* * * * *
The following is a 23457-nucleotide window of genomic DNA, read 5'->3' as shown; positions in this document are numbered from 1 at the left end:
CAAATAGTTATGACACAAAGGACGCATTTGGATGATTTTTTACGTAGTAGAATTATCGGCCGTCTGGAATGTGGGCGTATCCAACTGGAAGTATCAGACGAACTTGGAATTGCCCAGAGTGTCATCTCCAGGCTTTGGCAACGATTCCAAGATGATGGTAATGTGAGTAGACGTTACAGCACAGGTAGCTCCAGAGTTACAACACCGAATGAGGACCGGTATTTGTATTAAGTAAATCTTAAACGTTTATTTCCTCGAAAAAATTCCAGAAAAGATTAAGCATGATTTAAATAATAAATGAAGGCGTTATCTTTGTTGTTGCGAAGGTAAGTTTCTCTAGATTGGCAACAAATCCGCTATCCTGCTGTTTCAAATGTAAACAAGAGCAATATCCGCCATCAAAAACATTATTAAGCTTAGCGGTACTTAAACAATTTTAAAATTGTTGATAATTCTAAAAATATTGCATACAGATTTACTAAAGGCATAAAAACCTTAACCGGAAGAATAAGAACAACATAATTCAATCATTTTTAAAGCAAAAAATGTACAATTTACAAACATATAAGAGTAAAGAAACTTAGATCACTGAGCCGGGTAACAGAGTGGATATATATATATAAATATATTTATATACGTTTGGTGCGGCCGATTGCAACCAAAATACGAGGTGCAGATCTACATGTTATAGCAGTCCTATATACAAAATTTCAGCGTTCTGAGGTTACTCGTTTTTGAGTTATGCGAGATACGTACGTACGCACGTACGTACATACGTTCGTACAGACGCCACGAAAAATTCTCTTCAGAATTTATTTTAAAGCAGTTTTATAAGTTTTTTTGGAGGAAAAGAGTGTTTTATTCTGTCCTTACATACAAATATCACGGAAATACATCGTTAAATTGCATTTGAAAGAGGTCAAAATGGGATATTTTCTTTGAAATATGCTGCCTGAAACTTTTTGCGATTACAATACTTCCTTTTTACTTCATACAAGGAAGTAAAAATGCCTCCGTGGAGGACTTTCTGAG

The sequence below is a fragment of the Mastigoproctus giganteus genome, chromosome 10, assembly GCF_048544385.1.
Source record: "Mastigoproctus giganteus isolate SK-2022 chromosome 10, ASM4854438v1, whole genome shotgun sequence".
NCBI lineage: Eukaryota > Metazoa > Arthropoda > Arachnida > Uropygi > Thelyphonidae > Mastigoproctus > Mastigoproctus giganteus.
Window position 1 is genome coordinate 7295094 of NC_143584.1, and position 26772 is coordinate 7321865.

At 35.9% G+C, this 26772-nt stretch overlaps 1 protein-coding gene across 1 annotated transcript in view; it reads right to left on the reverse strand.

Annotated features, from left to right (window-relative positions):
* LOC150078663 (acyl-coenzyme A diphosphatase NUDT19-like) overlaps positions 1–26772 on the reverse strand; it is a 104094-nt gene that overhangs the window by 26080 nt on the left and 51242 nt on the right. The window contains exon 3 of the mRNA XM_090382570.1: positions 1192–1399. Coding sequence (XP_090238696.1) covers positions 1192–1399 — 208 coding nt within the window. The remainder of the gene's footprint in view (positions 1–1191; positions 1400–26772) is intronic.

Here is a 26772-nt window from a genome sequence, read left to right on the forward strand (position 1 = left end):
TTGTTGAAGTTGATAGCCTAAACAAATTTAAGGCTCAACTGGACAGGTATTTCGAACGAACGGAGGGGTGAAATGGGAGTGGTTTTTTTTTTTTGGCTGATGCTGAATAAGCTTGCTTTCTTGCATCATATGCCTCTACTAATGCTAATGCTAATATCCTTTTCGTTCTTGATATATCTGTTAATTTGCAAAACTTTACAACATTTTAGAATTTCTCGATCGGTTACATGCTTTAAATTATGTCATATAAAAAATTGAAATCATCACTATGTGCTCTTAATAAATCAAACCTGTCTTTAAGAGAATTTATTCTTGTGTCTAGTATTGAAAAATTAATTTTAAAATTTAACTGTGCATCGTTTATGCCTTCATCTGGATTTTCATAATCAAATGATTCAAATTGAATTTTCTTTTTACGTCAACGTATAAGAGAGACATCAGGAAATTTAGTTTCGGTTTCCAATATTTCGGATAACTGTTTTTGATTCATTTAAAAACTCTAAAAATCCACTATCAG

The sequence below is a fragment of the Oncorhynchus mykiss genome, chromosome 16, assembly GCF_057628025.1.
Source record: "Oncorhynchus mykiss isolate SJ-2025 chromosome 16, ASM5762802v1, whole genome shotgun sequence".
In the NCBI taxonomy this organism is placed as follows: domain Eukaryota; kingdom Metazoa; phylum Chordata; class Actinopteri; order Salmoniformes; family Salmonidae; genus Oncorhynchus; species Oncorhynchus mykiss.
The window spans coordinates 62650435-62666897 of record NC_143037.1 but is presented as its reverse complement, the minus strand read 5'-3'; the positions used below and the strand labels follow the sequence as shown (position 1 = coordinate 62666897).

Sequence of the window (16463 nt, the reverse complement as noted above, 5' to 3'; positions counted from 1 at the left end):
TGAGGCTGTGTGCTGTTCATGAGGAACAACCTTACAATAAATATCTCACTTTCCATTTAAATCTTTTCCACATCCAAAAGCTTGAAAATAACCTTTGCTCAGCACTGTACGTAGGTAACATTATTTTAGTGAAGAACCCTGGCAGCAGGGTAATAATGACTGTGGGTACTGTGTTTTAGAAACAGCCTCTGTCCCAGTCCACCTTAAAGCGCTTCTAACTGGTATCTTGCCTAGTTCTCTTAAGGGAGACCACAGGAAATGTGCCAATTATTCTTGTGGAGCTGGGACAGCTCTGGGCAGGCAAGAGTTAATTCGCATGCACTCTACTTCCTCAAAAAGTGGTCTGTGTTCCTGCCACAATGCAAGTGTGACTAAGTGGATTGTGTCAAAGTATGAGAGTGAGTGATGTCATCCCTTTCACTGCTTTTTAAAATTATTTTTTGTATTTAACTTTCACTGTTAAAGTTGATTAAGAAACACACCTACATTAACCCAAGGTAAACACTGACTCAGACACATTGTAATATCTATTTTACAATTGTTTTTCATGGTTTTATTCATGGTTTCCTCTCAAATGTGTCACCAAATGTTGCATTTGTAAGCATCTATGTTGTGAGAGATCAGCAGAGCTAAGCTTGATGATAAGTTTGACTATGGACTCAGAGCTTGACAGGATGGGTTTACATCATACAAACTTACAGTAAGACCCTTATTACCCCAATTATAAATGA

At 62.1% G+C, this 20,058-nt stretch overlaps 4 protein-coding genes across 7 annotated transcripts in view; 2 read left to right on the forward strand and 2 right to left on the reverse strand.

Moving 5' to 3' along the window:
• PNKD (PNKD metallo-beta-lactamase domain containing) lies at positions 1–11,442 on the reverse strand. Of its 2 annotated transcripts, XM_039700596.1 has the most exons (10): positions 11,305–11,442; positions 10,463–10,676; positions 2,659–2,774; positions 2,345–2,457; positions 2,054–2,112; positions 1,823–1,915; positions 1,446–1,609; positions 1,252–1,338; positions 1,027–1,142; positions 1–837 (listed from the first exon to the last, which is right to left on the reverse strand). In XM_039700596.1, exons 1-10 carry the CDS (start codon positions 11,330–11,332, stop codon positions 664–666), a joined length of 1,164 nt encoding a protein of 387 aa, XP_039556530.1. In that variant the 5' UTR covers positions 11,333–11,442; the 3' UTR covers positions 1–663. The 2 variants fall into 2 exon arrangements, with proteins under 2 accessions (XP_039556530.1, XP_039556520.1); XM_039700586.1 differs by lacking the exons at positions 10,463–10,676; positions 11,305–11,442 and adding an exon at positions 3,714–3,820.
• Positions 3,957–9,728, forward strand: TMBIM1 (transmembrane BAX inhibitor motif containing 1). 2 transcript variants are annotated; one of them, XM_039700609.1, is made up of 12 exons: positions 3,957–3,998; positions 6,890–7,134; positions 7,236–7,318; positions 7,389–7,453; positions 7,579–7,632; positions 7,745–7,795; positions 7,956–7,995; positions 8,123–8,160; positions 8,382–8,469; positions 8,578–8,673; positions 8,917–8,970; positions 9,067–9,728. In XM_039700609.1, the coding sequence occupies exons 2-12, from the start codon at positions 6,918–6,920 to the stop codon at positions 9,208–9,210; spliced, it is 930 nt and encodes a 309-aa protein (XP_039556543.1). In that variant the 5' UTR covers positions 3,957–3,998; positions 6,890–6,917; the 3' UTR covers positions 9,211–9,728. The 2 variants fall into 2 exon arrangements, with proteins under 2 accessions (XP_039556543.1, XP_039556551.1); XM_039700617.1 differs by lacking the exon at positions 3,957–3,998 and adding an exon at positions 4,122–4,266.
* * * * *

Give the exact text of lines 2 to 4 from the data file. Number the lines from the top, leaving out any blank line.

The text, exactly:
CAAATAGTTATGACACAAAGGACGCATTTGGATGATTTTTTACGTAGTAGAATTATCGGCCGTCTGGAATGTGGGCGTATCCAACTGGAAGTATCAGACGAACTTGGAATTGCCCAGAGTGTCATCTCCAGGCTTTGGCAACGATTCCAAGATGATGGTAATGTGAGTAGACGTTACAGCACAGGTAGCTCCAGAGTTACAACACCGAATGAGGACCGGTATTTGTATTAAGTAAATCTTAAACGTTTATTTCCTCGAAAAAATTCCAGAAAAGATTAAGCATGATTTAAATAATAAATGAAGGCGTTATCTTTGTTGTTGCGAAGGTAAGTTTCTCTAGATTGGCAACAAATCCGCTATCCTGCTGTTTCAAATGTAAACAAGAGCAATATCCGCCATCAAAAACATTATTAAGCTTAGCGGTACTTAAACAATTTTAAAATTGTTGATAATTCTAAAAATATTGCATACAGATTTACTAAAGGCATAAAAACCTTAACCGGAAGAATAAGAACAACATAATTCAATCATTTTTAAAGCAAAAAATGTACAATTTACAAACATATAAGAGTAAAGAAACTTAGATCACTGAGCCGGGTAACAGAGTGGATATATATATATAAATATATTTATATACGTTTGGTGCGGCCGATTGCAACCAAAATACGAGGTGCAGATCTACATGTTATAGCAGTCCTATATACAAAATTTCAGCGTTCTGAGGTTACTCGTTTTTGAGTTATGCGAGATACGTACGTACGCACGTACGTACATACGTTCGTACAGACGCCACGAAAAATTCTCTTCAGAATTTATTTTAAAGCAGTTTTATAAGTTTTTTTGGAGGAAAAGAGTGTTTTATTCTGTCCTTACATACAAATATCACGGAAATACATCGTTAAATTGCATTTGAAAGAGGTCAAAATGGGATATTTTCTTTGAAATATGCTGCCTGAAACTTTTTGCGATTACAATACTTCCTTTTTACTTCATACAAGGAAGTAAAAATGCCTCCGTGGAGGACTTTCTGAG

The sequence below is a fragment of the Mastigoproctus giganteus genome, chromosome 10, assembly GCF_048544385.1.
Source record: "Mastigoproctus giganteus isolate SK-2022 chromosome 10, ASM4854438v1, whole genome shotgun sequence".